Three sweet potato varieties with white-, yellow- and purple-fleshed root tubers were harvested at 100, 120, 140 and 160 days after planting (DAP). Their starch structural, thermal, pasting and digestion properties were measured to reveal the influences of harvesting dates on the physicochemical [...] Read more.
Three sweet potato varieties with white-, yellow- and purple-fleshed root tubers were harvested at 100, 120, 140 and 160 days after planting (DAP). Their starch structural, thermal, pasting and digestion properties were measured to reveal the influences of harvesting dates on the physicochemical properties of sweet potato root tuber starch. Though starches from different varieties displayed some differences in physicochemical properties due to their different genetic backgrounds, they were influenced by harvesting date in similar ways. Starches isolated from root tubers at 100 and 160 DAP exhibited lower granule sizes than those at 120 and 140 DAP. The amylose content was higher in root tubers at 100 and 120 DAP than at 140 and 160 DAP. Starches from root tubers at 100 DAP exhibited CA-type X-ray diffraction patterns, and then the B-type crystallinity gradually increased at later harvesting dates. The different harvesting dates had no significant effects on the short-ranged ordered structure and lamellar thickness of starch, but the lamellar peak intensity decreased significantly at later harvesting dates. Starch had a lower gelatinization temperature and a wider gelatinization temperature range in root tubers at 140 and 160 DAP than at 100 and 120 DAP. The higher peak viscosity and lower pasting temperature were associated with the late harvesting date. The digestion of starch had slight differences among root tubers at different harvesting dates. The harvesting dates of root tubers played more important roles in starch properties than the variety. This study would be helpful for breeders, farmers and sweet potato starch users. Full article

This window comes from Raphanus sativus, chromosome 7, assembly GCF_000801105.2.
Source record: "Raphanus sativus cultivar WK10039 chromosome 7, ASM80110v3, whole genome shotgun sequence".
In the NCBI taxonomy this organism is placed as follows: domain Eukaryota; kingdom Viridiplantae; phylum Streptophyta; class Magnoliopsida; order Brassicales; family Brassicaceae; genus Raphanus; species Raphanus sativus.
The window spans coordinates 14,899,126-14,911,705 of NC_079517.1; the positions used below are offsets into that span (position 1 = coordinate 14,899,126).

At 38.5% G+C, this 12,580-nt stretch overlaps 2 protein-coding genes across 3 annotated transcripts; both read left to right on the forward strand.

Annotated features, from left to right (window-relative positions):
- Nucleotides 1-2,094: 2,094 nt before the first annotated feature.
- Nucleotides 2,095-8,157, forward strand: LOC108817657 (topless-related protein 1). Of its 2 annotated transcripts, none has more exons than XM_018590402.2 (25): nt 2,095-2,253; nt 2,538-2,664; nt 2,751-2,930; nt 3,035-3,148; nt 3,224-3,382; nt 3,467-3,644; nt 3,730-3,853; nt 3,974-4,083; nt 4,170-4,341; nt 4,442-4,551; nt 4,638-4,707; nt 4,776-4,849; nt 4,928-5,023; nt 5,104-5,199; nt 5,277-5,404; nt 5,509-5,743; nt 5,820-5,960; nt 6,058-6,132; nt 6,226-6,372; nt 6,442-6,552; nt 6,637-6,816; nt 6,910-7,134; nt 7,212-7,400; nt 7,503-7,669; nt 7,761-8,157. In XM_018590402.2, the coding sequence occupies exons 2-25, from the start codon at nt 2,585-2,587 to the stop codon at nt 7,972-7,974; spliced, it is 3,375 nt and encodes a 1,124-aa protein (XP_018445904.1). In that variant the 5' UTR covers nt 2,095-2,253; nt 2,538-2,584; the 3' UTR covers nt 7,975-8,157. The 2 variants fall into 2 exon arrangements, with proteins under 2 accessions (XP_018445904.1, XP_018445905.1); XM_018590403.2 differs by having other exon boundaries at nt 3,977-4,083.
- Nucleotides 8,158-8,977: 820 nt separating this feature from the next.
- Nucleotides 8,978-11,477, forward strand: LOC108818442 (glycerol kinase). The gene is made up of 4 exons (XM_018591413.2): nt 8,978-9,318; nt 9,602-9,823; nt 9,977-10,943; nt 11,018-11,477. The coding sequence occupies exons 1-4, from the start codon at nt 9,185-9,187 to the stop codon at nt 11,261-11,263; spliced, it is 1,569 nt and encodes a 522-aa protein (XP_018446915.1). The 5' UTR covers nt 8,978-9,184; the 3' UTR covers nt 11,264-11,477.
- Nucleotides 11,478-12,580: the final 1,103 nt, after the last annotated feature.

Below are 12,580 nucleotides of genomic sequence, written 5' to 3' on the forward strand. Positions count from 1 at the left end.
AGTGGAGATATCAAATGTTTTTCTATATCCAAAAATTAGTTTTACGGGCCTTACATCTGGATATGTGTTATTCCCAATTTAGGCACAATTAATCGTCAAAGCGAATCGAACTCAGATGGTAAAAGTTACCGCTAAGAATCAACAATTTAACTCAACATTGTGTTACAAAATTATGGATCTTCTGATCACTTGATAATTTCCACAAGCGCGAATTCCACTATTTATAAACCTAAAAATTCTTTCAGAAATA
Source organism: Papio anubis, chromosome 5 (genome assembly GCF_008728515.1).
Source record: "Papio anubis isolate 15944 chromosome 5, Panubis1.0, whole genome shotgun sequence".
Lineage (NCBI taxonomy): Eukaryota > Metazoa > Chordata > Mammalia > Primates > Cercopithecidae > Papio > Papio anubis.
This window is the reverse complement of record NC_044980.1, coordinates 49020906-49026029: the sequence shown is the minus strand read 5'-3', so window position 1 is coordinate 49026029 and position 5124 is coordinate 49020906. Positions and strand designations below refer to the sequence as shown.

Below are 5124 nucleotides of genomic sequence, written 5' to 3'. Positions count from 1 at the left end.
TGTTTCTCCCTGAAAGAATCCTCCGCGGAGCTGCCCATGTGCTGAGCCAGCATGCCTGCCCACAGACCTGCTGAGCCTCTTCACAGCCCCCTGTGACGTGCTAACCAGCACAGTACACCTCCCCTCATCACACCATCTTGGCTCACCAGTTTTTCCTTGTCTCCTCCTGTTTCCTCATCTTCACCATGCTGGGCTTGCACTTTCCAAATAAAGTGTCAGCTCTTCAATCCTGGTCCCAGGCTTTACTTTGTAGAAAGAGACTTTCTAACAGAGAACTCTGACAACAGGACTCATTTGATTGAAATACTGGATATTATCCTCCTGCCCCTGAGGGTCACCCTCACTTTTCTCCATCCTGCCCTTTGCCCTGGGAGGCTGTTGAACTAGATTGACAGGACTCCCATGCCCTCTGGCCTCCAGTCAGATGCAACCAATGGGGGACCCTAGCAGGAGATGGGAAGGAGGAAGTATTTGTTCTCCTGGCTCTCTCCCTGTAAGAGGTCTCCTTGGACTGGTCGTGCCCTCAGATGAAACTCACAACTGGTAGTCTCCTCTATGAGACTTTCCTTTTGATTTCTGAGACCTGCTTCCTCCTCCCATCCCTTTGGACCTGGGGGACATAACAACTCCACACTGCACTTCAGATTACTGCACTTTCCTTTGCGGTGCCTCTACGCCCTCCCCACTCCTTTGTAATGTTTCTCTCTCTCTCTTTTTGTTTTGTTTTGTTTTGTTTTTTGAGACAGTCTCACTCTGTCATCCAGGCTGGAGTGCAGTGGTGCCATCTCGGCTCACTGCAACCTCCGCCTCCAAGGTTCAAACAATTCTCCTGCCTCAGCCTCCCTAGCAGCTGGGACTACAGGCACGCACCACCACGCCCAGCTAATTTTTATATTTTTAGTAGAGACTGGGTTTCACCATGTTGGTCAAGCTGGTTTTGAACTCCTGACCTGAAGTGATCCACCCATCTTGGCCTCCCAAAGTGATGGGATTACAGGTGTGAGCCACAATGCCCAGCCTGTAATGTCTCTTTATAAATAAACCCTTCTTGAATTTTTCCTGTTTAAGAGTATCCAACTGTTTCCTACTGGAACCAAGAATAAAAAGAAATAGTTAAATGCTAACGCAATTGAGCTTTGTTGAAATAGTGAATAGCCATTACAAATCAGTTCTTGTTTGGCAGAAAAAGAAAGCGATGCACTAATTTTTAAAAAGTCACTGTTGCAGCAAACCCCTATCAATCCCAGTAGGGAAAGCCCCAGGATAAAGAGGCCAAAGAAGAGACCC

(This article belongs to the Special Issue Starch and Food Processing: Structure, Functionality and Nutrition)
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16 pages, 5760 KiB  
Article
Effect of Fucoidan on Structure and Bioactivity of Chinese Steamed Bread
by Qingyu Yang, Man Li, Chenqi Gu, Anni Lu, Lijun Dong, Xiling Zhang, Xiufa Hu, Yao Liu and Jun Lu
Foods 2024, 13(7), 1057; https://doi.org/10.3390/foods13071057 - 29 Mar 2024
Viewed by 442
Abstract
Fucoidan refers to a group of sulphated polysaccharides obtained from brown seaweed, with numerous biological activities. In this study, fucoidan was fortified into Chinese steamed bread (CSB) at different concentrations (0, 1%, 3% and 5%) and the effect of fucoidan on the dough [...] Read more.
Fucoidan refers to a group of sulphated polysaccharides obtained from brown seaweed, with numerous biological activities. In this study, fucoidan was fortified into Chinese steamed bread (CSB) at different concentrations (0, 1%, 3% and 5%) and the effect of fucoidan on the dough properties, structure properties and bioactivity were investigated. The results showed that fucoidan could change the viscosity of unfermented dough, and a high concentration of fucoidan could remove the free radicals produced by the SH–SS exchange reaction (GS-) in the dough, which significantly reduced the content of disulfide bond and reduced the expanded volume of fermented dough (p < 0.05). In addition, fucoidan forms a physical barrier on the surface of starch particles and hinders the reaction between protein-to-protein; therefore, fucoidan increased the hardness, gumminess and chewiness in CSB, and reduced the specific volume in CSB. Furthermore, the fucoidan-fortified CSB samples were found to have both the ability to significantly reduce the predicted glycemic index (pGI) (p < 0.05) and improve antioxidant activity (p < 0.05). Collectively, these findings could provide a theoretical basis for the applications of fucoidan as a functional component in fermented foods. Full article
(This article belongs to the Special Issue Starch and Food Processing: Structure, Functionality and Nutrition)
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14 pages, 2366 KiB  
Article
Effect of Ethanol Extract of Tea on the Microstructural Features and Retrogradation Characteristics of Glutinous Rice Starch
by Shanzi Cong, Jie Ji, Xinxin Zhang, Jingyi Sun, Hongji Zhao, Xiaolan Liu and Nan Hu
Foods 2024, 13(7), 1029; https://doi.org/10.3390/foods13071029 - 27 Mar 2024
Viewed by 525
Abstract
The glutinous rice starch (GRS) regeneration process could lead to decreased product quality and shorter shelf life. The purpose of this study was to analyze the effect of an ethanol extract of tea (EET) on the regeneration properties of GRS. The microstructure of [...] Read more.